IMO* Green waste

My Sunday mornings with Tony Murrell on Radio Live’s Home and Garden Show have moved to the more civilised hour of 7.45am. This was just as well this morning with our land line down. Because we live in a mobile black spot, I headed out across the property under an umbrella (it was spitting), to the point where I know I can get at least one and sometimes two bars on my mobile phone. I was committed to speak on my concern of the week – green waste and the ubiquitous wheelie bins.

“Go forth and multiply” – the rise and rise of the wheelie bin

When the directive came to “go forth and multiply”, I cannot think that it was ever meant to apply to wheelie bins. But that is the case. We live in the country and for years we took responsibility for our own waste disposal. When the local council extended rubbish collection to many rural areas, it was undoubtedly convenient but it came with a hefty price tag. We now have a wheelie bin for recyclables and an inconveniently shaped bin for glass which needs to be transferred to a wheelbarrow to transport it out to the roadside. But wait, there is to be more. Plans are afoot for another wheelie bin to take the non-recyclable rubbish, another for green waste and I am not sure where the plans are to give us a fifth small bin to sit upon the kitchen bench to take the green waste before we transfer it out to the wheelie bin.  Plastic, plastic and more plastic.

As I said, we live in the country. Everybody I know who lives in the country has some sort of composting system. There is no need to charge us for removing our green waste and increasing its carbon footprint further by transporting it to a central depot.

Wheelie bins of London. I have seen British gardening shows showing strategies for concealing your wheelie bins in little enclosures with “living roofs”

What worries me the most is that this new drive to collect everything from the gate actually fosters an “out of sight, out of mind” mentality. And these great thunking wheelie bins encourage people to put yet more rubbish out. Councils such as ours can espouse “zero waste by 2040” sentiments all they like, but these are aspirational only when their actions are geared to hoping residents will sort their rubbish at home before they wheel it out for collection. It is still predicated on ratepayers paying a levy for somebody else to cart away their rubbish and to deal with it. The feel good factor without actually achieving much at all.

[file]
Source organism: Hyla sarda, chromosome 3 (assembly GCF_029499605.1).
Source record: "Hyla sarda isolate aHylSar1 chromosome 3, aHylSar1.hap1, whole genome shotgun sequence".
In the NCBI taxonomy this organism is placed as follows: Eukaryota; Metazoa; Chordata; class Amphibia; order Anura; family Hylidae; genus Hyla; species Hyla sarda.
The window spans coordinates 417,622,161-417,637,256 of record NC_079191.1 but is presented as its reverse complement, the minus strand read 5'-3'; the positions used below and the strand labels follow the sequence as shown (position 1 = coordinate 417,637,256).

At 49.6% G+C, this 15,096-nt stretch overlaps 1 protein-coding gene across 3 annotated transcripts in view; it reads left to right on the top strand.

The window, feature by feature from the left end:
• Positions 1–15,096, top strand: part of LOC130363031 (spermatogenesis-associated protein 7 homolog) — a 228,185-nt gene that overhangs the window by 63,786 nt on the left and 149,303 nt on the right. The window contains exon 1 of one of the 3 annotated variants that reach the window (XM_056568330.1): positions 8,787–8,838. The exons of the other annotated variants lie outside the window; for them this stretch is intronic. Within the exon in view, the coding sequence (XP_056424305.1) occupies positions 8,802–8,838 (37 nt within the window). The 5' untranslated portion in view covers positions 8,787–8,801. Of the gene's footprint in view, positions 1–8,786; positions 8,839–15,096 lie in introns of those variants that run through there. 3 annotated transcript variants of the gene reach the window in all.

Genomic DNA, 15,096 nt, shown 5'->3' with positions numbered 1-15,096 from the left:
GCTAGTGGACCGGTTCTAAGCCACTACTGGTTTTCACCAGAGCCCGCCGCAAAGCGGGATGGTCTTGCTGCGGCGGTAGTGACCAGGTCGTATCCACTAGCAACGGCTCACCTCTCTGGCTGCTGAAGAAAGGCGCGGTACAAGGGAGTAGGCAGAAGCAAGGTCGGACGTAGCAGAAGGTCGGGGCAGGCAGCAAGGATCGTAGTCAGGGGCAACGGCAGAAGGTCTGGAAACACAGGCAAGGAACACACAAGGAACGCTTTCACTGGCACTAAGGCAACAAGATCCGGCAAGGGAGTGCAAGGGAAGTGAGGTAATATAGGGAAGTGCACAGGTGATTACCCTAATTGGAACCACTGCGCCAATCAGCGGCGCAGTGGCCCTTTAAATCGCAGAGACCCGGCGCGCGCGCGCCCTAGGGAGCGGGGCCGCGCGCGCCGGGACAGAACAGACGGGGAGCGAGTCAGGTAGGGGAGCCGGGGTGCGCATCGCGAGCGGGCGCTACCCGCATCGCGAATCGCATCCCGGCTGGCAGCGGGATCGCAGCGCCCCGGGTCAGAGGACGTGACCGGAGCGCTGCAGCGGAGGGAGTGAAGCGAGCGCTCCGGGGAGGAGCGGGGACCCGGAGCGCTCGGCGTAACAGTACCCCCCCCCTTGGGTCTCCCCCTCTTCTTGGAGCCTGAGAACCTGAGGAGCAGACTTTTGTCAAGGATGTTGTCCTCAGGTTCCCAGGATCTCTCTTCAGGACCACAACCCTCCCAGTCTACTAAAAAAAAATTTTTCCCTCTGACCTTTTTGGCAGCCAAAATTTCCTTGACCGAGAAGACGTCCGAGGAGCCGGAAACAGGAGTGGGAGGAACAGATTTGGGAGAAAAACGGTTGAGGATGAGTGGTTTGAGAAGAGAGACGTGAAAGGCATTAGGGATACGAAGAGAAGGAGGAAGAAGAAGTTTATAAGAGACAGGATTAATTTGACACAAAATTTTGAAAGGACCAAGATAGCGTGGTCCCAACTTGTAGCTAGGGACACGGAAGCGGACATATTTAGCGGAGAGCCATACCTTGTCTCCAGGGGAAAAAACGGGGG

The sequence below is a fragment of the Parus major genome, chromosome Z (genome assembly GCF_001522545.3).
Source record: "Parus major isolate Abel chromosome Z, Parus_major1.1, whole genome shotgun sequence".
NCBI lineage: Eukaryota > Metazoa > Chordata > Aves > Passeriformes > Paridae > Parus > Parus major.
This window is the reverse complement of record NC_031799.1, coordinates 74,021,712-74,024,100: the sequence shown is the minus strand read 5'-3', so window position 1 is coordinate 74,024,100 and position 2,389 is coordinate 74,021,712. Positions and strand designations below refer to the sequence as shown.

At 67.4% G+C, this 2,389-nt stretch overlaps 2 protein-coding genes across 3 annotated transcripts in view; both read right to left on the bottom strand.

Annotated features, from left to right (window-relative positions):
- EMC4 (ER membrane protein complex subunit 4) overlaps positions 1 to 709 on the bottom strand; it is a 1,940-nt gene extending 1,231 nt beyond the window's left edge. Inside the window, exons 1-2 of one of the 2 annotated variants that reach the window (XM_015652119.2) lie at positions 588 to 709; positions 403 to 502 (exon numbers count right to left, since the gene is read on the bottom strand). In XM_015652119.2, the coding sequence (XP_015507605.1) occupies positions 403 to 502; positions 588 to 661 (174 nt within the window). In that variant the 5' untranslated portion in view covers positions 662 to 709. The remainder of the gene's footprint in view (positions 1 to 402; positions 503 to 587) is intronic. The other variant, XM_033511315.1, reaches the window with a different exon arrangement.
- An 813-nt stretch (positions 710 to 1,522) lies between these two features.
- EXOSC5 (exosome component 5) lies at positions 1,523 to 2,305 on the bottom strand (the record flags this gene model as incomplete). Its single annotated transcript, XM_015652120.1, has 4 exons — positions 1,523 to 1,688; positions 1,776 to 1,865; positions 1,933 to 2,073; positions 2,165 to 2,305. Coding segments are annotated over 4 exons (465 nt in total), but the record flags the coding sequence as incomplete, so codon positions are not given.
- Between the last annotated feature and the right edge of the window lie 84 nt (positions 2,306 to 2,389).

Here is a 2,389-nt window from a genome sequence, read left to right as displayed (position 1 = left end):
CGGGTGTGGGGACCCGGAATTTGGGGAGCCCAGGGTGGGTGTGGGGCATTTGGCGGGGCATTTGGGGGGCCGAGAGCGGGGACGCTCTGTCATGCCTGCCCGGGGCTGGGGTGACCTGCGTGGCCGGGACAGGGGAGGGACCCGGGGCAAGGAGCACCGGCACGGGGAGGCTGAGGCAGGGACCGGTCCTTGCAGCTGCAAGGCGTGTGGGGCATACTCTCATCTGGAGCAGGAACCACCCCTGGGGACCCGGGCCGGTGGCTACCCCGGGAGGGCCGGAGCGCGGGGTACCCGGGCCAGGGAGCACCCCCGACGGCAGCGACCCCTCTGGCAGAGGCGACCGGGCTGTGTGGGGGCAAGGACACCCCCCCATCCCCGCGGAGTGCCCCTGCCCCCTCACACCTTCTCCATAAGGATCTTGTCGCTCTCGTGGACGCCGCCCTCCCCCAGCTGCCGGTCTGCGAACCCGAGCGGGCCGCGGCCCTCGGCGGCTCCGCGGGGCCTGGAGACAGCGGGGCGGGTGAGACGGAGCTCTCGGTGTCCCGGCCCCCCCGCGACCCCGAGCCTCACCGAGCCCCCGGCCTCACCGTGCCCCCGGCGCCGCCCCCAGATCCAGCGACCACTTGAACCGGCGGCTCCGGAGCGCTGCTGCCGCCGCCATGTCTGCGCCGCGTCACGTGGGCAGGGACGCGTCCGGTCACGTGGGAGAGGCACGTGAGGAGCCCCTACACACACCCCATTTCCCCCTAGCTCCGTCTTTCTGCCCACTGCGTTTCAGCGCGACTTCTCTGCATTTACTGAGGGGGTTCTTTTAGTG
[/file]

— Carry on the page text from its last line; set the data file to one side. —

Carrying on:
Wheelie bins of Coogee to the right

Our Sydney daughter lives in a third floor apartment and has a worm farm. She alerted me to Compost Revolution, an organisation that works with Sydney councils to encourage residents to take responsibility for their own green waste and to deal with it at home. Attend a two hour course and you get either a free or heavily subsidised composting option – Bokashi, worm farm or bin, whichever is best suited to your circumstances. That is a constructive model that gets ‘buy-in’ from participants and changes long term behaviour. Green waste can account for around half of household waste. So it is a huge reduction in volume if it can be dealt with on the home site and a big reduction in carbon footprint if it is not being carted away for recycling. It is interesting that Compost Revolution appears to have worked on solutions applicable to high density urban living.

Centralised waste collection in Tivoli

I was impressed by the European models I saw of centralised collection points where people sorted to the appropriate bins as they dropped off their rubbish. In a densely populated, old town like Tivoli, individual household collection would be near impossible. These collection points were emptied each day and the area swept. There was nothing offensive about them, even in very hot weather. Everything about this model encourages a reduction in volume and individual responsibility.